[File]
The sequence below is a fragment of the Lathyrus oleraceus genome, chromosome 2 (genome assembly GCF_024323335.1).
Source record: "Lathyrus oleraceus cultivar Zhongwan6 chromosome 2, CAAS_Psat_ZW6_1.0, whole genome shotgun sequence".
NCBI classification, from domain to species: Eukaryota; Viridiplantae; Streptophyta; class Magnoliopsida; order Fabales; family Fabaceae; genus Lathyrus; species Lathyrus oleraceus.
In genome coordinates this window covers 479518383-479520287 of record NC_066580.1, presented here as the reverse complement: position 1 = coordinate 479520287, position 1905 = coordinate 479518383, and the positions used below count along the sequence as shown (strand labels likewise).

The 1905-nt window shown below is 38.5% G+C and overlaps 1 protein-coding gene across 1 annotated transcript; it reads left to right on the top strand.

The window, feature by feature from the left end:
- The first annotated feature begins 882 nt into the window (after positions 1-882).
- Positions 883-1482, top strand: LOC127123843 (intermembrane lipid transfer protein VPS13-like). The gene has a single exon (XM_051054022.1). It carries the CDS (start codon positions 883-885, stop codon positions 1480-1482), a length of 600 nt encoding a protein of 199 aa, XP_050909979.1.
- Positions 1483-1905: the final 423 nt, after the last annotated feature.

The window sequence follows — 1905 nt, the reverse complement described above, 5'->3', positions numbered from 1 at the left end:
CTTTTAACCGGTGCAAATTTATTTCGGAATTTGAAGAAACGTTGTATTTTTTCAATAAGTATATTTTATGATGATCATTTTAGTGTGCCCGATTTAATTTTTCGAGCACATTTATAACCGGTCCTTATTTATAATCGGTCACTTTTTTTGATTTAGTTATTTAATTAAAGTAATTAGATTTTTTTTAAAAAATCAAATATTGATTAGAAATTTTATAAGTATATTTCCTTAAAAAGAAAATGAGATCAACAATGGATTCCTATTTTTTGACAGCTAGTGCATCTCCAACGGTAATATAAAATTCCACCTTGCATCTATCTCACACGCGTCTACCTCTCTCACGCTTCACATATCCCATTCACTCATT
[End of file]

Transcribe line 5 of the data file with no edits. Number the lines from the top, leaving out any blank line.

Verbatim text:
The 1905-nt window shown below is 38.5% G+C and overlaps 1 protein-coding gene across 1 annotated transcript; it reads left to right on the top strand.